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Measuring FPS by listening to it

At the moment we’re in a round of optimising Arva-js, and it’s going almost surprisingly well. We are trying to improve the performance up to sensure smooth UX and high FPS animations. Some changes are making a lot of difference but of course not all changes are improvements. To see the impact of the changes we are pushing we often use Chrome developer tools. But these tools have some limitations. Chrome devtools quite some flaws

So we tried to measure FPS by sound.

We have been trying to figure out how hardware accelerations affect performance, however it’s not immediately clear which one is faster when switching between views or scrolling using the built-in Chrome FPS meter. One annoying aspect in this is that the chrome meter actually slows the application down. Another issue with it is that if there are no animations going on the meter drops to 0, falsely dropping the FPS.

For examining two different scenarios you can export your data and perform a comparison, but the app scenarios has to be totally identical for the mesurement to be accurate. It can be hard studying the graphs to see what performed better. And the main drawback is still that there is no live feedback that shows a difference in performances.

There are many possible ways of fixing these problems, but we went with the fun one. Measuring FPS by the use of sound. We wanted to experiment with audio feedback in measuring the performance, because the sense of hearing is inherently bound to time in a different way than the visual sense is. Without going in too much detail, sounds needs time to exist. Sound waves are dependent on time in order to vibrate.

Humans are also quite good in comparing sounds to one another, by speaking and listening. But also playing and enjoying music, it all trains your hearing. So listening to a sound for measuring and comparing FPS was something we thought that was possible!

But how did we do it?

We started by modulating the frequency of a note using the web audio API to the current FPS.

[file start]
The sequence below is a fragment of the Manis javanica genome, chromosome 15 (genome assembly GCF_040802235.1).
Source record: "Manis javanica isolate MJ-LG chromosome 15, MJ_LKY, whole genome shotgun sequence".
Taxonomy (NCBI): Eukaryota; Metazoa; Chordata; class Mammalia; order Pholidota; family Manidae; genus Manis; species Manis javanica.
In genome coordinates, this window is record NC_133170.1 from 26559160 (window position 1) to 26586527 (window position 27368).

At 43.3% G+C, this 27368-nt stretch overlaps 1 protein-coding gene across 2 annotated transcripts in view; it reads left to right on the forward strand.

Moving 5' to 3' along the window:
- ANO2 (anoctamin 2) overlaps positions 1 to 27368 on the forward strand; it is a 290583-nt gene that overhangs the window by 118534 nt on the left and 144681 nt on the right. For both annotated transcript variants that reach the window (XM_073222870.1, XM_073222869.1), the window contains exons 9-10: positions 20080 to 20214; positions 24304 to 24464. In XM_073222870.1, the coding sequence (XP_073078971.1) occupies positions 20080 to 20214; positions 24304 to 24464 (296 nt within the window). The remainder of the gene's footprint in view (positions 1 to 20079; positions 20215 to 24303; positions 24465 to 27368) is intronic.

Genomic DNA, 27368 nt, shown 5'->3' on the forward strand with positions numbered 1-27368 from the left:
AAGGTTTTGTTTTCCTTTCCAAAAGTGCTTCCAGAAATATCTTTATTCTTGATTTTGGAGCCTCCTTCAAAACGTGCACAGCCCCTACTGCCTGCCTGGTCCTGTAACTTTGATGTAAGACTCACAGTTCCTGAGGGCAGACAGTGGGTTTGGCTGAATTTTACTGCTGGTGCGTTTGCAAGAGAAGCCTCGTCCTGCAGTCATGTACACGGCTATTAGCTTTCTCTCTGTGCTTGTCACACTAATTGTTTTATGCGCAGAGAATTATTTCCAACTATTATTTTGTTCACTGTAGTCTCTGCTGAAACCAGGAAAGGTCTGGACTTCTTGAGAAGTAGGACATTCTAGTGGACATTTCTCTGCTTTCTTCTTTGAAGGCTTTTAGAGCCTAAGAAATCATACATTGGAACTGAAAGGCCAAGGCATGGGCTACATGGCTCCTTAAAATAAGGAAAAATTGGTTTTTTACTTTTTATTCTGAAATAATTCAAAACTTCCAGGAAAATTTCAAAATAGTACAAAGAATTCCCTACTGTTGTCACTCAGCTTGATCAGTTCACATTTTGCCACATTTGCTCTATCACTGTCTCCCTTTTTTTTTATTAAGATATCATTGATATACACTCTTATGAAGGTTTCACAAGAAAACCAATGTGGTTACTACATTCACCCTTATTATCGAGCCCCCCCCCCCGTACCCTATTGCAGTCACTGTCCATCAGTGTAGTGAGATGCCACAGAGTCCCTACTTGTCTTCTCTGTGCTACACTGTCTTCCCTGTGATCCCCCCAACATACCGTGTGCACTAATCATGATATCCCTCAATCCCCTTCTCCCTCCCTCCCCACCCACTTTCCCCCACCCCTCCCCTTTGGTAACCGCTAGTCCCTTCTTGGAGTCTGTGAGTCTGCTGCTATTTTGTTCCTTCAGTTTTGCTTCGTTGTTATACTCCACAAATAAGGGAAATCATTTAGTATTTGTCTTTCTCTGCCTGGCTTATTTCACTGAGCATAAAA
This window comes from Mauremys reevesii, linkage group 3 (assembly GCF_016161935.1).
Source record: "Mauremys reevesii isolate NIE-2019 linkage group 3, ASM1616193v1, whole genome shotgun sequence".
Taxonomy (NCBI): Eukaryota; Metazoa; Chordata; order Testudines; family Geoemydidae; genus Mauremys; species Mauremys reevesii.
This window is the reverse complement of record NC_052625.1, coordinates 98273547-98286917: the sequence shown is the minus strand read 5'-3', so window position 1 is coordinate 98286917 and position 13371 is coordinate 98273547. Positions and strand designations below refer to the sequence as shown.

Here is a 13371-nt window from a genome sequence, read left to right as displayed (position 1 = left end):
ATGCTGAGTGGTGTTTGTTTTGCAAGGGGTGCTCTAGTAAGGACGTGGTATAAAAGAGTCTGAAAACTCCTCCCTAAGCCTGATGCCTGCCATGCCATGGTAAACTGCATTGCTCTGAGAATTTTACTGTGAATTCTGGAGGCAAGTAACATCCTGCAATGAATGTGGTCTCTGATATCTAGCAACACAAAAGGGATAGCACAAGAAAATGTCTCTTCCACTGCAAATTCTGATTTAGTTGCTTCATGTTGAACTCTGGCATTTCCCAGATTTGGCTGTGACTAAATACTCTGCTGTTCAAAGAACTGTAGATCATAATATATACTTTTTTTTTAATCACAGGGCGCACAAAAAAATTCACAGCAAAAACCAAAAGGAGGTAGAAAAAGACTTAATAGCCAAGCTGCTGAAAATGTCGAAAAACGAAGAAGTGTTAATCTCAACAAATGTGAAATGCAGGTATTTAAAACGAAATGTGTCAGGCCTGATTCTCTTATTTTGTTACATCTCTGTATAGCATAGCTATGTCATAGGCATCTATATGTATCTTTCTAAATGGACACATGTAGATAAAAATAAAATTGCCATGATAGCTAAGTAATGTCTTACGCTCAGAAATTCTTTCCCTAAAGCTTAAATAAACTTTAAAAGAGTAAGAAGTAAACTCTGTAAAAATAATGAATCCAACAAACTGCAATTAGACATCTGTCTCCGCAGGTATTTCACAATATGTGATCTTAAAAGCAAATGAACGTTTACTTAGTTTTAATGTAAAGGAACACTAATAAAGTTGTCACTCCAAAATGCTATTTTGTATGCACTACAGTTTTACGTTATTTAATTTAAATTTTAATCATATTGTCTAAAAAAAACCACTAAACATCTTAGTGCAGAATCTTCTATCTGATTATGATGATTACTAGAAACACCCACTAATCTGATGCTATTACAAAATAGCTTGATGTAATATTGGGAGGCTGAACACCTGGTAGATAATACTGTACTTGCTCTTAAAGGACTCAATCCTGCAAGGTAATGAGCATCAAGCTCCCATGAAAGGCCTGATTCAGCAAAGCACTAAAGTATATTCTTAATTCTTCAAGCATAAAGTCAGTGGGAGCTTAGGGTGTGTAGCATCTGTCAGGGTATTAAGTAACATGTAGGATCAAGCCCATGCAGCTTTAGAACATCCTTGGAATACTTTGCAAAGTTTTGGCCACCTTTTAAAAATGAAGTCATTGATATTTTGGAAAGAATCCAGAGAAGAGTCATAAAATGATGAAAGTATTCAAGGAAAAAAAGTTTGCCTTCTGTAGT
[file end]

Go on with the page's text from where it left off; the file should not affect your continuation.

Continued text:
An oscillator is the thing that makes a note for us. The ‘sawtooth’ type refers to the shape that the sound wave will make (you can check out the shape of the sawtooth here).

This is the result, and the first time you will hear your FPS expressed in sound!:

To make the sound more bearable, we add some reverb that was build by soundbank-reverb. Without going in detail about what is does exactly it helps to give it a bit more echo and makes it just sound better.


Le’ts also try emit notes separately, to distinguish the rhythm as a secondary aid of hearing the pulse of frames being processed. We do this by making a sound every 3 frames.

We also make it follow the pentatonic scale. The pentatonic scale is basically a set of note that is known for it’s catchy melodies for just about sequence. There’s some boilerplate code for going from a note to a frequency. The mathematical formula for retrieving the frequency of a note comes from the equal temperament tuning formula. Let’s check out the code for makeOscillator:

The result looks and sounds like this:


The steady high beep sounds is 60 FPS. We recognise the tendency for higher notes to stick out more, so we reverse it and let the higher fps represent the lower notes. It’s much harder to hear difference between the really low notes. This speaks to our advantage, but that’s just good since it doesn’t really matter if we’re at 55 or 60 fps, but the difference between 10 and 15 FPS is a much more crucial one.

60 FPS now sounds like a steady and slightly more comfortable buzz, and spikes of fps drops are easier to identify. We put this to the test by comparing the different layering setups side by side. The first test is to switch screens (switch_screens). The first setup uses one single layer, and the second example an individual layer for each HTML node.

We hear here that the second setup stutters more, reaches higher notes, and takes a few ticks longer to stabilise. We also compare scrolling. Again, the first example uses a single layered setup, and the latter uses as many layers as possible.

Now we clearly hear the difference. Not promoting any layers makes it a lot smoother, as can be heard from the melody playing in a higher register in the latter half of the video snippet.

Final thoughts

Although we saw that for this experiment, not using layer compositing is better for performance, Chrome implemented layers for a reason. The problem is promoting layers too much. Google warns developers not to promote layers excessively, and here we can see why. The ideal way is most likely to identify a few key elements to promote, which is something we will look into in upcoming versions of Arva.

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